Interest is Growing to Standardize Two-Way Radio Signal-Strength Testing and Coverage Requirements

firefighters climbing up a stairwell

Across Wisconsin’s most heavily populated county, there’s a movement afoot to increase the reliability of radio coverage for first responders within commercial buildings and large family dwellings.

Currently, the 19 municipalities within Milwaukee County follow various (and often different) versions of The National Fire Protection Association (NFPA 72) code recommendations for first responder radio coverage, which has resulted in a patchwork of regulations across the region and a level of signal unreliability that increases risk.

“When you have different municipalities responding to an incident in a building, two-way radios may work in one area of the building but fail to get through in other areas, so that becomes a real issue,” said Dave Feiler, Public Safety Account Executive at BAYCOM. “First responders have to be able to respond for any type of incident, whether it’s a fire or a heart attack or active shooter, or anything that goes on inside a commercial business. And we should want and demand that they have radio coverage so that they can protect us and protect themselves during an incident.”

According to Feiler, BAYCOM is now working with the Milwaukee County Communications team to explore the development of standards for signal-strength testing across all the county’s municipalities and establish requirements for the use of tools like bi-directional amplifiers (BDAs) to enhance RF signals and minimize the risk of spotty radio coverage. 

The need for standardized, measurable signal-strength testing became clear during a recent test inside a manufacturing facility in the county. The company currently uses a subjective test of signal strength, where they call into their dispatch center from various locations within the building, and the dispatcher records a subjective reading from zero to five.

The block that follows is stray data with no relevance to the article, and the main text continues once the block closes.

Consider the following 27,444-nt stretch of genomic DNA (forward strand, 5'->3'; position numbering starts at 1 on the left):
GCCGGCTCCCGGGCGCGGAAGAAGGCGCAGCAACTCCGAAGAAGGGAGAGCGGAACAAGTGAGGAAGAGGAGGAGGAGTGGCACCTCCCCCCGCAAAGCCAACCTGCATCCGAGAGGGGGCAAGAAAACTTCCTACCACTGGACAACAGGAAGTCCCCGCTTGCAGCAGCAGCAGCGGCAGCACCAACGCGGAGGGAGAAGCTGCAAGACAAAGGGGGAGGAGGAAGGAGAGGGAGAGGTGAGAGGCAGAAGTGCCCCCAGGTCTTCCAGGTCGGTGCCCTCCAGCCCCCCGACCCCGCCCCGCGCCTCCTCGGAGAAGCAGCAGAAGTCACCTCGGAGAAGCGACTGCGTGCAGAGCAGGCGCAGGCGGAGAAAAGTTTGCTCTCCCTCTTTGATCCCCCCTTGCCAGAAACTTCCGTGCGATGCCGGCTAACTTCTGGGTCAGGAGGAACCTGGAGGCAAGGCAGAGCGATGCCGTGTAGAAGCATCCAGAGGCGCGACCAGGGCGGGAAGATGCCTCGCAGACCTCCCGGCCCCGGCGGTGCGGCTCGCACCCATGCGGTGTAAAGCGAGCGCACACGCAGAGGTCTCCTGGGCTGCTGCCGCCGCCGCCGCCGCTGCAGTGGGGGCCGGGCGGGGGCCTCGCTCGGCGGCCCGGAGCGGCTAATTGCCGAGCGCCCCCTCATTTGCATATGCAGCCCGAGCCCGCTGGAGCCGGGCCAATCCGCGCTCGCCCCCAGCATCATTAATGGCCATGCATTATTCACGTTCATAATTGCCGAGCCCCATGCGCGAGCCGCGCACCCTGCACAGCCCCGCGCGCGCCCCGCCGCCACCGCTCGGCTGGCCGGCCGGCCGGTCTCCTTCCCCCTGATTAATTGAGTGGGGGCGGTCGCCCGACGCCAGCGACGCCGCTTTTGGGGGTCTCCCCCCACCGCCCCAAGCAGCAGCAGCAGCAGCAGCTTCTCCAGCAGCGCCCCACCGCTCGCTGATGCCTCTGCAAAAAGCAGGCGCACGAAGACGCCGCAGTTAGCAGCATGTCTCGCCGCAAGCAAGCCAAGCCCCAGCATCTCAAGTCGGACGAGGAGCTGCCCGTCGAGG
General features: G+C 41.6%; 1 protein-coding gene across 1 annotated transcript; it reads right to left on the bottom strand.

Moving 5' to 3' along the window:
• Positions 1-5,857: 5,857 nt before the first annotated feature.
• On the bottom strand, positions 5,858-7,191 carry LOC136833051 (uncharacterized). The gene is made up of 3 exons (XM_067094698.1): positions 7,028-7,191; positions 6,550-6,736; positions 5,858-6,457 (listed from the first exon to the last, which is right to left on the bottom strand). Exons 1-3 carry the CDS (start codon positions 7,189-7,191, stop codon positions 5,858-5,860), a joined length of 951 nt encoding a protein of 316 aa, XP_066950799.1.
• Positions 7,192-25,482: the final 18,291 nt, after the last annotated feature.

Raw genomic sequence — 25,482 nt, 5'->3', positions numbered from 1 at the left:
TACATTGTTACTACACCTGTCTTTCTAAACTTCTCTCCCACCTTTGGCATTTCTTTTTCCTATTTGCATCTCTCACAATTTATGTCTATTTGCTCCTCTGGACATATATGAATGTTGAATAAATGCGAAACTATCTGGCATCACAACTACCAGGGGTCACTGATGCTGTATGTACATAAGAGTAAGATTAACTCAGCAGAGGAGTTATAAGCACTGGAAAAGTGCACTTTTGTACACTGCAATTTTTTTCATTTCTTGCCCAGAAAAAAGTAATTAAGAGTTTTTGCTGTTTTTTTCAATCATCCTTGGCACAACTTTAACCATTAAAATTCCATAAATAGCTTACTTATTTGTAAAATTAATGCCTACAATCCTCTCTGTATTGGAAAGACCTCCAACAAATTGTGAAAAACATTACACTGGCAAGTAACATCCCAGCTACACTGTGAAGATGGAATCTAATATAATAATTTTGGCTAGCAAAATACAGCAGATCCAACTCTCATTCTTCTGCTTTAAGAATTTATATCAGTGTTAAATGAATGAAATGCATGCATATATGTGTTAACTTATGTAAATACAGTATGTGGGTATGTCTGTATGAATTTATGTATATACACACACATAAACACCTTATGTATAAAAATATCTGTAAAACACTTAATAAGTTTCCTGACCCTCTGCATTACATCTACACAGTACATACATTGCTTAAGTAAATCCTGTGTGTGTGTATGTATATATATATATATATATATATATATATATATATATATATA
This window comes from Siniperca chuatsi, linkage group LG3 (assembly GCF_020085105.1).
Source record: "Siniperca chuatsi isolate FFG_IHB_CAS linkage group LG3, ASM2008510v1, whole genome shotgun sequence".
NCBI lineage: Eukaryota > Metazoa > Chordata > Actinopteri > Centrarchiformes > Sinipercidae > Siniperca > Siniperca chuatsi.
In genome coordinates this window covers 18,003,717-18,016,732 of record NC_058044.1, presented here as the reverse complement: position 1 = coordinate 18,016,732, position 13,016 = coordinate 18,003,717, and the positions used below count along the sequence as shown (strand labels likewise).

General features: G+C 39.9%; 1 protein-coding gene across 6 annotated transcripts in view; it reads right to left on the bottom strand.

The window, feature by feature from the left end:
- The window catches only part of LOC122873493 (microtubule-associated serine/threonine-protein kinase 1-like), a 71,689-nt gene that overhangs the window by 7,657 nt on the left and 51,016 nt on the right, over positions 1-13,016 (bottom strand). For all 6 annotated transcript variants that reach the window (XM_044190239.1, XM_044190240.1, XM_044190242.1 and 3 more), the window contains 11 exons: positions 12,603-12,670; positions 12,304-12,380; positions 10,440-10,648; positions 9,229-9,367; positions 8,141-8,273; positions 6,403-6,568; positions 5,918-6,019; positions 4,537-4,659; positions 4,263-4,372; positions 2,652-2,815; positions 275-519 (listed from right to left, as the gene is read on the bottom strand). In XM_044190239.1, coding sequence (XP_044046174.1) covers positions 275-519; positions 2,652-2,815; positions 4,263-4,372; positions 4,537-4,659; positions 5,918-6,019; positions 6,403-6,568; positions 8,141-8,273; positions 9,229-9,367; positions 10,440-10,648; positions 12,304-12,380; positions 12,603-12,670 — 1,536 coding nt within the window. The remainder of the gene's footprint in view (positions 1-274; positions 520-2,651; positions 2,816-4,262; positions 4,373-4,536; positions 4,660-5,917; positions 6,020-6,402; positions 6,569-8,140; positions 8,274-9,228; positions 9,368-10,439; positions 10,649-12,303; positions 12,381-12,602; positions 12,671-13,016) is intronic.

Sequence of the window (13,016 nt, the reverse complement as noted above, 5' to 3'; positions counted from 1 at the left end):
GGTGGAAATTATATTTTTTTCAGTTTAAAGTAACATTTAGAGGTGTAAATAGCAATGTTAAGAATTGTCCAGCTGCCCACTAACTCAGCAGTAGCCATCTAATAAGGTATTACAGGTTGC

“In that test, about half the building tested at three or above, which means it would have passed inspection,” said Feiler. “But when we then tested the actual signal strength with a spectrum analyzer, only one section in the building passed; all others failed.”

By standardizing testing and using precise measurement tools, the risk of radio dead zones can be minimized, according to Feiler.  Plus, because technology like the spectrum analyzer divides the building into grids and measures the signal strength of each grid, it’s easy to determine exactly where signal strength needs to be enhanced.

To learn more about the standardization efforts that are underway in Milwaukee County, spectrum analysis or bi-directional amplifiers, check out our website or give us a call at 414-546-7625.